The Fayetteville City Council will soon decide whether to rezone about 5 acres along Martin Luther King Jr. Boulevard where a Walmart Neighborhood Market is planned.
If approved, the new grocery store and fueling station would be built on the northwest corner of King Boulevard and Government Avenue. The property is currently zoned as a mix of C-2 (Thoroughfare Commercial) and I-1 (Heavy Commercial/Light Industrial). The Hannas are seeking to rezone the entire property to C-2.
Aldermen first discussed the rezoning petition on Nov. 6, but tabled the issue at the request of property owners Burt and Thad Hanna.
Stephen Giles, land-use counsel for Walmart and agent for the Hannas, said extra time was needed to come up with a plan that was a good fit for the area.
Concerns from planners
Planning Commissioners rejected the request in October after city staff spoke against the rezoning.
“It’s industrial property that’s got a lot of older buildings on it, all being used for industrial and heavy commercial uses,” said Jesse Fulcher, senior city planner. “So it almost feels easy to rezone it to anything else, honestly, than leaving it as I-1.”
But, Fulcher said, the C-2 zoning district, which requires buildings to be built away from the front of the property and encourages parking lots to be built in front of the building, is not in keeping with the city’s long-range planning goals for the area which encourage pedestrian-friendly developments.
Commissioners agreed and said they would like to see the property be developed under a form-based zoning district, which encourages buildings to be constructed along the street with parking in the rear.
Concerns from residents
Two residents who spoke in October disagreed, and said a new grocery store is badly needed in that part of town.
Dwight Rash, a 40-year resident of south Fayetteville, said having a new Walmart in the neighborhood would be much more convenient than driving to the west side of town or to the uptown area.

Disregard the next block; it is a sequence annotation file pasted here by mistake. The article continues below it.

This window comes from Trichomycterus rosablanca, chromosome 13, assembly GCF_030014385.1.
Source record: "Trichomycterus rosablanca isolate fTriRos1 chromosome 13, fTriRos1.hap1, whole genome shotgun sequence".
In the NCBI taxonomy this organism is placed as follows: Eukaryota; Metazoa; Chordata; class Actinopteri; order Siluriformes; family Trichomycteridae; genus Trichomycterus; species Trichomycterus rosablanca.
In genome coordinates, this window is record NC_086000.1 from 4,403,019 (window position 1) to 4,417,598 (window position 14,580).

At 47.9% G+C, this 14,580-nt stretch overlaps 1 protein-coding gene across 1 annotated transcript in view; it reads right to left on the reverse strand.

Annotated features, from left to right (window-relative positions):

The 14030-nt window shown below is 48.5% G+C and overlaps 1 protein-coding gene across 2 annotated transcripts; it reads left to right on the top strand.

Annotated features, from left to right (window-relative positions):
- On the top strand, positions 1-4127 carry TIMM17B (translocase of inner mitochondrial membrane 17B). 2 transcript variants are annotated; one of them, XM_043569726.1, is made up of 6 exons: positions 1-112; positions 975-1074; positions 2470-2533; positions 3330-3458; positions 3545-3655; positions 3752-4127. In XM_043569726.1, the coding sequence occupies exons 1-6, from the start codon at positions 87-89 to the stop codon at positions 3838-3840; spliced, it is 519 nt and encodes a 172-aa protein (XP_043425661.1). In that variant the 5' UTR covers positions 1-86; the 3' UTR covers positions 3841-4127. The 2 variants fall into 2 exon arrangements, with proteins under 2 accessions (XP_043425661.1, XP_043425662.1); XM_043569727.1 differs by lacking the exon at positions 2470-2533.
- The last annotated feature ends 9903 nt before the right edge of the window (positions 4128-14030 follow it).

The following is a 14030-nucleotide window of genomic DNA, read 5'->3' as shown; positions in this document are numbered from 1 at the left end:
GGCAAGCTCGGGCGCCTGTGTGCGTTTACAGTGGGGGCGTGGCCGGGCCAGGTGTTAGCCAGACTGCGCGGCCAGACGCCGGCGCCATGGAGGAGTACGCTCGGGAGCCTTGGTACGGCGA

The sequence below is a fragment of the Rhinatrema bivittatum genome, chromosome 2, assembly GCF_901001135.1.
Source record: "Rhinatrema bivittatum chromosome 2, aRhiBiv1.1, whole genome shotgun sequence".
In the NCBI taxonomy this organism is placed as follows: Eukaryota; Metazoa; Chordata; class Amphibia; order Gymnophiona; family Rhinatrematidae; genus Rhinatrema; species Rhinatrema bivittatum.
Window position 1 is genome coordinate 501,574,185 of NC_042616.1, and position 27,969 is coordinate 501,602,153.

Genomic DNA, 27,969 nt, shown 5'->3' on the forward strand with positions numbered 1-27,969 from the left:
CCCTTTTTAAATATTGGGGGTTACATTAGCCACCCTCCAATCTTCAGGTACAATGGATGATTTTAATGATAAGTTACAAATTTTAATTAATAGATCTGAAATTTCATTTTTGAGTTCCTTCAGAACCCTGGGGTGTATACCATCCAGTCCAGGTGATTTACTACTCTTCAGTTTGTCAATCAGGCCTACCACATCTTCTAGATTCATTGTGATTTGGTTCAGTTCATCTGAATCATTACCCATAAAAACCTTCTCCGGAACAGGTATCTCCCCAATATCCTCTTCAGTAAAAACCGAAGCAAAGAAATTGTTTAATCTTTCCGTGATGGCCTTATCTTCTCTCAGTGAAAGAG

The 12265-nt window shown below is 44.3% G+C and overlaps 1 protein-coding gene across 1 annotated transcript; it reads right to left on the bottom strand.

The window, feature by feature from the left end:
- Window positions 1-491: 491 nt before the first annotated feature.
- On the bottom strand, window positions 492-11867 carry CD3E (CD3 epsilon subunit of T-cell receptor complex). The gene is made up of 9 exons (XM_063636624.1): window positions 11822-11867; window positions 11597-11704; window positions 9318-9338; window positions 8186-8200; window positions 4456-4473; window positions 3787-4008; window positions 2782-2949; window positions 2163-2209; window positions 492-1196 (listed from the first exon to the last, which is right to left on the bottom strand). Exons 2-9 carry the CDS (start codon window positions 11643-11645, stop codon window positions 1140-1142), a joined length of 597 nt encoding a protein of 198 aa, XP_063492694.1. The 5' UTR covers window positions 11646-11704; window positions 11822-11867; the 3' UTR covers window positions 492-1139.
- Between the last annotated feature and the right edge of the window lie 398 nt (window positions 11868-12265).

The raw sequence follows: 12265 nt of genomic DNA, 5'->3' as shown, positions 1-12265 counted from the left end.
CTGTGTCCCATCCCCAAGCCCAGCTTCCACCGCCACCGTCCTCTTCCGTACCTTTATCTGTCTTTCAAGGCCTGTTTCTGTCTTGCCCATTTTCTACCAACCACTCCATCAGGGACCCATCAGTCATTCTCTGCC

Alex Mahler, who owns rental properties near the proposed development, said a Walmart would improve the property and would at least make it look better than what’s there now.
Several residents who opposed the rezoning sent emails to aldermen and city staff.
Jared Delaney, who lives on South Gregg Avenue, about 500 feet from the proposed development, said he was worried about the impact a Walmart would have on neighborhood traffic.
Molly Carman, who lives about a half-mile from the site on Locust Avenue, said while she would welcome a grocery store in the area, Walmart should be held to a higher building standard in a part of town that’s seen recent improvements in walkability and more urban design.
Concerns from aldermen
Alderman Mark Kinion said he was most concerned with the wide range of developments that could be built under the C-2 zoning if Walmart backs off its plans before the store is built.
“In the event that this specific retail operation doesn’t go in there and then it’s rezoned, there’s no guarantee that something else wouldn’t go there that might be less desirable,” said Kinion. “When I look at a zoning change I’m not looking specifically at a specific retail operation, but I’m looking at the total impact…in the long term.”
Alderman Matthew Petty said he felt “very strongly” about the need for the property to be developed under a form-based zoning district.
“I, for one, am very cognizant of the kinds of logistical challenges that will have to be solved if you do this the way that we’re asking,” Petty told Giles, “but I think they can be solved…because I’ve seen you do it in other communities.”
Michael Lindsey, Director of Public Affairs for Walmart, said Tuesday morning that the company is committed to making several additions to the property to ensure the development is a good fit in the community.
He said the site will include expanded landscaping; a bicycle repair station near the newly expanded Frisco Trail; sidewalk setbacks along King Boulevard; covered seating areas for public transit users; and a public art display.
Lindsey also provided a rendering of the proposed development which shows a grocery store with parking in front of the building, along with a multi-pump fueling station near the corner of King Boulevard and Government Avenue.
Jeremy Pate, the city’s Development Services director, said as of Tuesday afternoon, the Hannas had not changed their rezoning request to include one of the city’s form-based zoning districts.